The American Ephemeris and Nautical Almanac

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U.S. Government Printing Office, 1911
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Page xiii - Period, which corresponds, according to the chronologists, to the 747th, and, according to the astronomers, to the 746th year, before the birth of Christ ;
Page 708 - Passage shows the hour, minute and tenth of that passage of the planet over the meridian of Greenwich which occurs next after the noon of the date. The right ascension and declination of a planet are required whenever it is observed for time, latitude or azimuth. The mode of reducing the ephemeris positions of planets to other instants of Greenwich mean time is the same as that given for the Sun on pages 554 — 555.
Page 702 - The civil day begins at midnight and comprises 24 hours, the hours being counted from 0 to 12 in two scries, the first marked am running from midnight to noon and the second marked pm running from noon to midnight. The astronomical day begins at noon on the civil day of the same date, the...
Page 706 - Page III contains, for Greenwich mean noon of each day, The Sun's True Longitude and Latitude, and the Logarithm of the Radius Vector of the Earth. The longitudes of the Sun are the true geometric longitudes, not corrected for aberration.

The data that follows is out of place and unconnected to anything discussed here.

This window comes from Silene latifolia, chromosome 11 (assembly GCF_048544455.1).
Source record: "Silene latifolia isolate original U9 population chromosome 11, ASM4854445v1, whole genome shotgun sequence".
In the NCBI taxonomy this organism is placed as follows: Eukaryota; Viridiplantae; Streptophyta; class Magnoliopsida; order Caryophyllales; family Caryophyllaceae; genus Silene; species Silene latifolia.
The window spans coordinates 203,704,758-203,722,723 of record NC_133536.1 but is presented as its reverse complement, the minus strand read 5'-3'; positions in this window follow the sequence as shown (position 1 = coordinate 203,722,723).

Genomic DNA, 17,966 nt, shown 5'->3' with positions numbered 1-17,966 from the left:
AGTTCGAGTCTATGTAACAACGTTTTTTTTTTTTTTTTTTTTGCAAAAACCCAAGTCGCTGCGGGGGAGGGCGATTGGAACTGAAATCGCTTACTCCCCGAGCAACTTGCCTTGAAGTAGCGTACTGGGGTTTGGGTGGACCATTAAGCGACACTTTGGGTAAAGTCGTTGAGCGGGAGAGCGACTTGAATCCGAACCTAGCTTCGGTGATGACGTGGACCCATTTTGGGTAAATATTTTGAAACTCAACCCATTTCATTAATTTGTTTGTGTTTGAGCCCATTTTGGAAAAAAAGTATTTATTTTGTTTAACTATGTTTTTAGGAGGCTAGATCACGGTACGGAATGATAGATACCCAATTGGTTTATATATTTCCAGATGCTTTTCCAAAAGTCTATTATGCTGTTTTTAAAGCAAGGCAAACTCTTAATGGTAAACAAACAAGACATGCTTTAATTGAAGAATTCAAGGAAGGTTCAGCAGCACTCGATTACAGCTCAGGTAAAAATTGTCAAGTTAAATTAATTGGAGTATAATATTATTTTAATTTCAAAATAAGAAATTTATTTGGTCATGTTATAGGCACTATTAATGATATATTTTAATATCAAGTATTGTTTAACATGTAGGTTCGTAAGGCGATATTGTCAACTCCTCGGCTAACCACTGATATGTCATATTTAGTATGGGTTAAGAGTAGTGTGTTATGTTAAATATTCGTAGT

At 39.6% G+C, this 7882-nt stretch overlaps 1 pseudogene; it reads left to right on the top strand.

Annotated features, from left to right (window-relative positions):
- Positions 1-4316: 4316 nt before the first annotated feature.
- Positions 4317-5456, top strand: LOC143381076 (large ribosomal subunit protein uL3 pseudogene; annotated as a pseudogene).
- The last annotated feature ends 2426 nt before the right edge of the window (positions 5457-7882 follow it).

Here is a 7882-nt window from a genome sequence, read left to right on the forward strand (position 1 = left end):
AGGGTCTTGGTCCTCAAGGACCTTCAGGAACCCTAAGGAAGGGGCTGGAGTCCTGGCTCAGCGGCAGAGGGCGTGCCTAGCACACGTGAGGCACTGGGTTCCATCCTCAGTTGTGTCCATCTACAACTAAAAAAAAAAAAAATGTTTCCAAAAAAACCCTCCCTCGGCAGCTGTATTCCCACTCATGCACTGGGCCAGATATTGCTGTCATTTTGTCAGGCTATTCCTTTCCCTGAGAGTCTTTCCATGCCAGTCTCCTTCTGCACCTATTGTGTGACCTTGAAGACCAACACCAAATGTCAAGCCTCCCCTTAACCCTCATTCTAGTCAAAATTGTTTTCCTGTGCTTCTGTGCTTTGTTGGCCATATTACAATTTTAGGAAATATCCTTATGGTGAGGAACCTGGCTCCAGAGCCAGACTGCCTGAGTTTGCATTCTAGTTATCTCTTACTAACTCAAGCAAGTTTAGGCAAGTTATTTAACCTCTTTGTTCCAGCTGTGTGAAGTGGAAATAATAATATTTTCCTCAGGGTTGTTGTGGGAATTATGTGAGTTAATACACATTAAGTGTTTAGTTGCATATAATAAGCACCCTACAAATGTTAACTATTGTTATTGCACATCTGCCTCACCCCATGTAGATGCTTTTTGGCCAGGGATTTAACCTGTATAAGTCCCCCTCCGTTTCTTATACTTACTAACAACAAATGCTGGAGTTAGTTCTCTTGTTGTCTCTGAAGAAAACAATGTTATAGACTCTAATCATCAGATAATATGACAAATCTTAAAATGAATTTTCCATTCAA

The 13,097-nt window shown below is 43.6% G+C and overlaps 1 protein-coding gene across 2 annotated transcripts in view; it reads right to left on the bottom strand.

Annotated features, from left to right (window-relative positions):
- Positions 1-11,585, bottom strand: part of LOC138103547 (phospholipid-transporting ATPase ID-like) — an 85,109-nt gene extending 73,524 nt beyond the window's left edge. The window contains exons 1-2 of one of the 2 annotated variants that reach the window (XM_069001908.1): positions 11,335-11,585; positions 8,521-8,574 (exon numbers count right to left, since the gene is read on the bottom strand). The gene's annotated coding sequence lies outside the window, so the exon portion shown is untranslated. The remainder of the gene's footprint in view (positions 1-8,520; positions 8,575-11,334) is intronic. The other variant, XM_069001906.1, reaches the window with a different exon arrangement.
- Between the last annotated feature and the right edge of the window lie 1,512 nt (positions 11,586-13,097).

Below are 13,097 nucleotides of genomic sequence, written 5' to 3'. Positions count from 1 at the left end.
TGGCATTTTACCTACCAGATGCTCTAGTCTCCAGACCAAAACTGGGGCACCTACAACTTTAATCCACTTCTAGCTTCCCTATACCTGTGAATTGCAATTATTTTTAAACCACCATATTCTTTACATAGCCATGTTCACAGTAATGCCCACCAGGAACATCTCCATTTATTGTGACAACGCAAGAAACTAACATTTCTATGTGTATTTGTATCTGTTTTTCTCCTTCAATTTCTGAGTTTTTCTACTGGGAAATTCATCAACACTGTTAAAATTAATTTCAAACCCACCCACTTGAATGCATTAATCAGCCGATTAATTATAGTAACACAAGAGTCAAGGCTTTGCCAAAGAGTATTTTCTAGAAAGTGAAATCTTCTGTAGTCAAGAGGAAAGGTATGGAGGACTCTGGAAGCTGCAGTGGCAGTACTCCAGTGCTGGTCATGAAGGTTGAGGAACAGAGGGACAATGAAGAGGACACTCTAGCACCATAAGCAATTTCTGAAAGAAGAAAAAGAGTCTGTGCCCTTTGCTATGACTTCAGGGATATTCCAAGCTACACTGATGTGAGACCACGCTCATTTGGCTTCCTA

Page 701 - Therefore clocks and chronometers can not be regulated to apparent solar time, which may, however, be determined by observations of the Sun when visible. Mean Solar Time is measured by the motion of a fictitious body called the mean Sun, which is supposed to move uniformly in the celestial equator, completing the circuit in one tropical year. Since mean solar tune is uniform and regular in its passage, clocks and watches may be regulated to it, and those in ordinary use are usually so regulated.
Page iii - Greenwich, gives the ephemerides of the sun and moon, the geocentric and heliocentric positions of the major planets, the sun's coordinates, and other fundamental astronomical data for equidistant intervals of Greenwich mean time ; Part II, Ephemeris for the meridian of Washington gives the ephemerides of the fixed stars, sun, moon, and major planets for transit over the meridian of Washington ; and Part III, Phenomena, contains predictions of phenomena to be observed with data for their computation.
Page 715 - Computations.—A more accurate determination of the phases, as visible at any point of the Earth's surface, may be obtained from the Besselian elements which are given for every ten minutes of Greenwich mean time. Their geometric signification is as follows:— Let us imagine a plane passing through the center of the Earth, perpendicular to the right line joining the...
Page 562 - Greenwich mean time of beginning and ending at any place may be found with an uncertainty which will vary from three or four minutes for a high Sun to fifteen or twenty minutes when the Sun is near the horizon.
Page xvi - Conjunction, or having the same Longitude or Right Ascension. D Quadrature, or differing ±90° in Longitude or Right Ascension.
Page 706 - A column of hourly differences enables the computer to obtain the sun's longitude for any hour from noon. The hourly differences of the logarithm of the radius vector are likewise given. The latitude is referred to the ecliptic of the date. The last column on page III contains...

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